Traditional Games of Punjab
Punjabis play a wide variety of sports and games, ranging from modern games such as hockey and cricket, to the more traditional games such as Kabaddi, Kushtian (wrestling) and Khuddo Khoondi (similar to hockey). There are over 100 traditional games and sports of Punjab.
To promote traditional games of Punjab, the state government has since 2014 been working on initiatives to promote the Punjab Rural Games. The games will include sports such as Kushtian in the state.The sports played in Punjab include the following:
Gatka (Punjabi: ਗਤਕਾ) is a traditional South Asian form of combat-training in which wooden sticks are used to simulate swords in sparring matches.
This is the state game of Punjab.Punjab has been coordinating the Kabaddi World cup since 2010 which is based on the Punjab Circle style. The Men’s final in the World cup of 2014 was played between India and Pakistan and was won by India 45–42. The Women’s final was between India and New Zealand with India winning 36–27 for the second time in a row.
The closing ceremony was held at the Guru Gobind Singh Stadium, Badal Sri Muktsar Sahib. Star acts included Arif Lohar, Miss Poojaa, Gippy Grewal, and Satinder Satti. American motorcyclists also performed.
World Kabaddi League
World Kabaddi League was introduced in 2014. The league followed the rules & guidelines as defined by the Punjab circle style Kabaddi. The league was played across four countries from August 2014 to December 2014.
In Lambi Kauddi (Punjabi: ਲੰਬੀ ਕੌਡੀ) there are 15 players with a cicular pitch of 15–20 feet. There is no outer limit. The players can run as far they can. There is no referee. The raider will say “kauddi, kauddi” throughout the attack.
Saunchi Kauddi (Punjabi: ਸੌਚੀ ਕੌਡੀ) (also called Saunchi pakki/Punjabi: ਸੌਚੀ ਪੱਕੀ) can best be described as being similar to boxing. It is popular in the Malwa area of Punjab. It is unlimited players with a circular playing pitch. A bamboo with a red cloth is dug into the ground which is paraded by the winner.
In sauchi kabaddi, the raider will hit the defender but only on the chest. The defender will then hold the raiders wrist.A foul is declared if any other part of the body is grabbed. If the defender holds the raiders wrist and restricts his movement, he will be declared the winner. If the raider loses the grip of the defender, then the raider will be the winner.
A popular style is “Goongi Kabaddi” (Punjabi: ਗੂੰਗੀ ਕਬੱਡੀ) (silent Kabaddi) where a raider player does not speak and say the word kabaddi but just touches the opponent’s team player and the whom he touches only that player will try to stop the player. The struggle will continue till he reaches the starting line or acknowledge the defeat and loses a point, or if he safely reaches the starting line, he will get the point.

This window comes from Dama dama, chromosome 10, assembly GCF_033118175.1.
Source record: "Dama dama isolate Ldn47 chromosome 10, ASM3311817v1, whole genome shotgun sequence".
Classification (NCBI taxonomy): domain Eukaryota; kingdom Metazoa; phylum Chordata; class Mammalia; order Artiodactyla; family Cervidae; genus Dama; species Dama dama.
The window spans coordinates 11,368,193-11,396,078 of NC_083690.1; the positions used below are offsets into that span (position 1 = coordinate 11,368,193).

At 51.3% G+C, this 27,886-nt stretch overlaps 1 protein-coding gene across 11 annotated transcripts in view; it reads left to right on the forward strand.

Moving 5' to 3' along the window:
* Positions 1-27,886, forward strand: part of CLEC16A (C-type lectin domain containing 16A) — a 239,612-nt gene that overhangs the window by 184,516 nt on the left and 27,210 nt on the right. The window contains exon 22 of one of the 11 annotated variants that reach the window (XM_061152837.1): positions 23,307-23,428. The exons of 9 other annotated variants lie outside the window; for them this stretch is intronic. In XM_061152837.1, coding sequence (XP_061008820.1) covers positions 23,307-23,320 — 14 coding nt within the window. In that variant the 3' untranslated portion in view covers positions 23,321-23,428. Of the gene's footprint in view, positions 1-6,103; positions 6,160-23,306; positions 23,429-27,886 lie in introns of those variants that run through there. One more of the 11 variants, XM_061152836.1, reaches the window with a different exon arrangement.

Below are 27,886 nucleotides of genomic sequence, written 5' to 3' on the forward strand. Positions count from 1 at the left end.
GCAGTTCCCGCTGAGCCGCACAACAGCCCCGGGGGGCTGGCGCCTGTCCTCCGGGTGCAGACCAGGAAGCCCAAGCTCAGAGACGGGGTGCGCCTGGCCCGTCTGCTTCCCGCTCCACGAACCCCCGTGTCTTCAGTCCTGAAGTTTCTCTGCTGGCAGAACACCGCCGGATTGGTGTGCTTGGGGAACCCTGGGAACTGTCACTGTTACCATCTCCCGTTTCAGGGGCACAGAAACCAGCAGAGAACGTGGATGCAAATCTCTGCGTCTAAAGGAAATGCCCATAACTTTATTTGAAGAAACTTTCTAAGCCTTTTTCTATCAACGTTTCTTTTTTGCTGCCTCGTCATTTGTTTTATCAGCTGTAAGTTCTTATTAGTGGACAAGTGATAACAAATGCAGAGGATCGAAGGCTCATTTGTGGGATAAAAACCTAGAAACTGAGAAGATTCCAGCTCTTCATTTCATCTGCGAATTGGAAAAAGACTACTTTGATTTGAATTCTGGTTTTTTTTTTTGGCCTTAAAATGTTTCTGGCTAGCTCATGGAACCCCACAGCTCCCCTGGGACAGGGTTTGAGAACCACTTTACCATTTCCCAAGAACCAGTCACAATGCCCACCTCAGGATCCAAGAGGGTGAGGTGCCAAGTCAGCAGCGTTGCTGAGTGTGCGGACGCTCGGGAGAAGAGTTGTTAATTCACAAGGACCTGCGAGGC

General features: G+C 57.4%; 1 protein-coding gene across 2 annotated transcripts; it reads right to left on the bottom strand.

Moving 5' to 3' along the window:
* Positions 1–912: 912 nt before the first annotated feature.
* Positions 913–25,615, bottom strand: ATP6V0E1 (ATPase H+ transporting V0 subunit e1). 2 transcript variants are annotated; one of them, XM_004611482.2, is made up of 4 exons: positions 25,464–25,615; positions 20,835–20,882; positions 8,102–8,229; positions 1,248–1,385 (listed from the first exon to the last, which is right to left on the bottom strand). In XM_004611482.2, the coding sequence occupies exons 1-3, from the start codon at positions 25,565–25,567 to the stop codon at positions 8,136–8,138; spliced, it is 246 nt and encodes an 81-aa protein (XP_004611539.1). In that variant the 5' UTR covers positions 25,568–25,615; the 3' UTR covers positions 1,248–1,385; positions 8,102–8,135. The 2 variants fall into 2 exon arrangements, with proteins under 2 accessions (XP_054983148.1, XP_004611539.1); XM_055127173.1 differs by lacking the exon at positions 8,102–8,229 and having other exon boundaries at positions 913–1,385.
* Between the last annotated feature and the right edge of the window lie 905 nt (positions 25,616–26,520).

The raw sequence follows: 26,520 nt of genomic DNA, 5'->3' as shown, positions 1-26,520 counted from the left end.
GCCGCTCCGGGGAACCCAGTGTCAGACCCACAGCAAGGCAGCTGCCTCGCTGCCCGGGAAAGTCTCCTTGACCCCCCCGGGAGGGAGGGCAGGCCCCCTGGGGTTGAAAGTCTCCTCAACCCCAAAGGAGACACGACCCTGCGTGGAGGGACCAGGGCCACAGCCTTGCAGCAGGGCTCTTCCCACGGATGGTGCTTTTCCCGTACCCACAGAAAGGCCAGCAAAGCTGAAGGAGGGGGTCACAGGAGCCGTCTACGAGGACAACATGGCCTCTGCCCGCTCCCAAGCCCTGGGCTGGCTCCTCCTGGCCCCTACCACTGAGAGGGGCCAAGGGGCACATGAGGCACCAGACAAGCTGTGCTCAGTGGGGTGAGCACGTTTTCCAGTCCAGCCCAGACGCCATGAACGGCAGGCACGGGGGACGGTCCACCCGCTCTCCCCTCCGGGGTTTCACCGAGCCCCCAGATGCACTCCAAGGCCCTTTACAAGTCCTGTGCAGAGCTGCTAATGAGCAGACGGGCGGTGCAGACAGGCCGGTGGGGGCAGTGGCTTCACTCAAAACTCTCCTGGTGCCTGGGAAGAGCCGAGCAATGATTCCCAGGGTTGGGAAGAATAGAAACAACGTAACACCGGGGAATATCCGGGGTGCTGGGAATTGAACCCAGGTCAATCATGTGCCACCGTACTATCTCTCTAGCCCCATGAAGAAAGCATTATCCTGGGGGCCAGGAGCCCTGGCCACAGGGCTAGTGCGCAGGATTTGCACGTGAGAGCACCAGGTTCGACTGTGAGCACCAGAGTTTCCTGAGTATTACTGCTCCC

There are a wide variety of traditional games played by children and adults. With the spread of games such as hockey and cricket, some of the traditional Punjabi games are not played as much as they once were. However, the current repertoire of traditional Punjabi games is wide and this article gives an outline of some of the games.
In order to play a game, it is necessary to select the captain who is known as a dayee, meetee, or pit. There are various ways of selecting players. One method used by children to select the captain is by all the players standing in a circle, with one player going around the circle singing:
Kalaa peelaa dakra
Gurh kahava bail vadhava
Patra valey ghorhay aya
Hath kutarhee per kutarhee
Nikal balya teri vari
ਕਾਲਾ ਪੀਲਾ ਡੱਕਰਾ
ਗੂੜ ਖਾਵਾਂਂ ਵੇਲ ਵਧਾਵਾਂ
ਪੱਤਰਾਂ ਵਾਲੇ ਘੋੜੇ ਆਏ
ਹੱਥ ਕੁਤਾੜੀ ਪੈਰ ਕੁਤਾੜੀ
ਨਿਕਲ ਬਾਲਿਆ ਤੇਰੀ ਵਾਰੀ
The player saying the above will stop at the player when the song finishes who then is selected. The last player becomes the captain.
Kushtian (Punjabi: ਕੁਸ਼ਤੀਆ)
The wrestling will take place in a circular court with soft ground which in Punjabi is called an “akharha“. Two wrestlers will continue to wrestle until the back of one touches the ground. The winner will parade the court with the loser following him. The wrestlers are called Pehlwans who train with modern weights and traditional weights such as a Gada (mace).
The aim of kushti is to wrestle the opponent and to block the other player. The traditional methods of wrestling in the Punjab include the following:
kalajang marna (Punjabi: ਕਲਾਜੰਗ ਮਾਰਨਾ), rela karna (Punjabi: ਰੇਲਾ ਕਰਨਾ), dhaak charhna (Punjabi: ਢਾਕ ਚਾੜਨਾ,) patti paina (Punjabi: ਪੱਟੀ ਪੈਣਾ), Multani marni (Punjabi: ਮੁਲਤਾਨੀ ਮਾਰਨੀ), andar tangi (Punjabi: ਅੰਦਰ ਟੰਗੀ), bahar tangi (Punjabi: ਬਾਹਰ ਟੰਗੀ), dhobi pattrha (Punjabi: ਧੋਬੀ ਪਟੜਾ), morha (Punjabi: ਮੋੜਾ), killi (Punjabi: ਕਿੱਲੀ), suttne hath pauna (Punjabi: ਸੂਟਨੇ ਹੱਥ ਪਾਉਣਾ), andarli te baharli marni (Punjabi: ਅੰਦਰਲੀ ਤੇ ਬਾਹਰਲੀ ਮਾਰਨੀ), sutt karni (Punjabi: ਸੁੱਟ ਕਰਨੀ), jholi karni (Punjabi: ਝੋਲੀ ਕਰਨੀ,) gaphuaa marna (Punjabi: ਗਫੂਆ ਮਾਰਨਾ), nkale puttna (Punjabi: ਨਕਾਲੋੰ ਪੁੱਟਣਾ), ghorhi pauni (Punjabi: ਘੋੜੀ ਪਾਉਣੀ), machhi gota marna (Punjabi: ਮੱਛੀ ਗੋਤਾ ਮਾਰਨਾ), goda tekna (Punjabi: ਗੋਡਾ ਟੇਕਣਾ), burhka kadhna (Punjabi: ਬੁੜਕਾ ਕੱਢਣਾ), saltu (Punjabi: ਸਾਲਤੂ), munna pherna (Punjabi: ਮੁੰਨਾ ਫੇਰਨਾ), karhunga (Punjabi: ਕੁੜੰਗਾ), joorh (Punjabi: ਜੂੜ), kulla (Punjabi: ਕੁੱਲਾ), chomukhya (Punjabi: ਚੌਮੁਖੀਆ), bagti (Punjabi: ਬਾਗੜੀ), raam baan (Punjabi: ਰਾਮ ਬਾਣ), porhi (Punjabi: ਪੌੜੀ), kunda (Punjabi: ਕੁੰਡਾ), ik tangi (Punjabi: ੲਿੱਕ ਤੰਗੀ), savari (Punjabi: ਸ਼ਵਾਰੀ), rerh (Punjabi: ਰੇੜ), charkha (Punjabi: ਚਰਖਾ), janeyoo (Punjabi: ਜਨੇਊ), (Punjabi: ਕਰਾਸ਼), puthi (Punjabi: ਪੁੱਠੀ), putha (Punjabi: ਪੁੱਠਾ), bagal (Punjabi: ਬਗਲ), savi (Punjabi: ਸ਼ਾਵੀ), dasti (Punjabi: ਦਸ਼ਤੀ), tega (Punjabi: ਤੇਗਾ).